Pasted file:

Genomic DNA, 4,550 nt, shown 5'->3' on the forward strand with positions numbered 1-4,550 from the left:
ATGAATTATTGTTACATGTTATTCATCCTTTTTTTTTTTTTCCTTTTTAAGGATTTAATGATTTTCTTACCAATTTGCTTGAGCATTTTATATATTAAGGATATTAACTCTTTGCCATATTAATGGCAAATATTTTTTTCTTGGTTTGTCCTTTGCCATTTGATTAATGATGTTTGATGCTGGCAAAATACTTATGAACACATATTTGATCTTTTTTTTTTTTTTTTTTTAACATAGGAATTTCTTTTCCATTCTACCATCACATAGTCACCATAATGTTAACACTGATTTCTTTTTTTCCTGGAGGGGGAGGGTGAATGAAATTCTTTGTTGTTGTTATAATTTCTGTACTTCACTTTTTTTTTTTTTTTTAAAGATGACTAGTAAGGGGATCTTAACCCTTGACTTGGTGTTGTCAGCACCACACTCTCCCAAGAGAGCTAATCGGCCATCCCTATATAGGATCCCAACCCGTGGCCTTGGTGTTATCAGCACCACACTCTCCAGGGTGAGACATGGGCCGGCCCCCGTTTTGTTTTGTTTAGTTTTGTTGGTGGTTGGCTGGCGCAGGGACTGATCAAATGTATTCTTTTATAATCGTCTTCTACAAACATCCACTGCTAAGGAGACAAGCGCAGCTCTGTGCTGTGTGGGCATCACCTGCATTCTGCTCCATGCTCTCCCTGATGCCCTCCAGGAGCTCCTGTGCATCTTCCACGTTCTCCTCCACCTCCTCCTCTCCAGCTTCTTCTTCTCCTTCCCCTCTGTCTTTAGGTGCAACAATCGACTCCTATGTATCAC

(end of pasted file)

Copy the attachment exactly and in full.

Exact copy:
Genomic DNA, 4,550 nt, shown 5'->3' on the forward strand with positions numbered 1-4,550 from the left:
ATGAATTATTGTTACATGTTATTCATCCTTTTTTTTTTTTTCCTTTTTAAGGATTTAATGATTTTCTTACCAATTTGCTTGAGCATTTTATATATTAAGGATATTAACTCTTTGCCATATTAATGGCAAATATTTTTTTCTTGGTTTGTCCTTTGCCATTTGATTAATGATGTTTGATGCTGGCAAAATACTTATGAACACATATTTGATCTTTTTTTTTTTTTTTTTTTAACATAGGAATTTCTTTTCCATTCTACCATCACATAGTCACCATAATGTTAACACTGATTTCTTTTTTTCCTGGAGGGGGAGGGTGAATGAAATTCTTTGTTGTTGTTATAATTTCTGTACTTCACTTTTTTTTTTTTTTTTAAAGATGACTAGTAAGGGGATCTTAACCCTTGACTTGGTGTTGTCAGCACCACACTCTCCCAAGAGAGCTAATCGGCCATCCCTATATAGGATCCCAACCCGTGGCCTTGGTGTTATCAGCACCACACTCTCCAGGGTGAGACATGGGCCGGCCCCCGTTTTGTTTTGTTTAGTTTTGTTGGTGGTTGGCTGGCGCAGGGACTGATCAAATGTATTCTTTTATAATCGTCTTCTACAAACATCCACTGCTAAGGAGACAAGCGCAGCTCTGTGCTGTGTGGGCATCACCTGCATTCTGCTCCATGCTCTCCCTGATGCCCTCCAGGAGCTCCTGTGCATCTTCCACGTTCTCCTCCACCTCCTCCTCTCCAGCTTCTTCTTCTCCTTCCCCTCTGTCTTTAGGTGCAACAATCGACTCCTATGTATCAC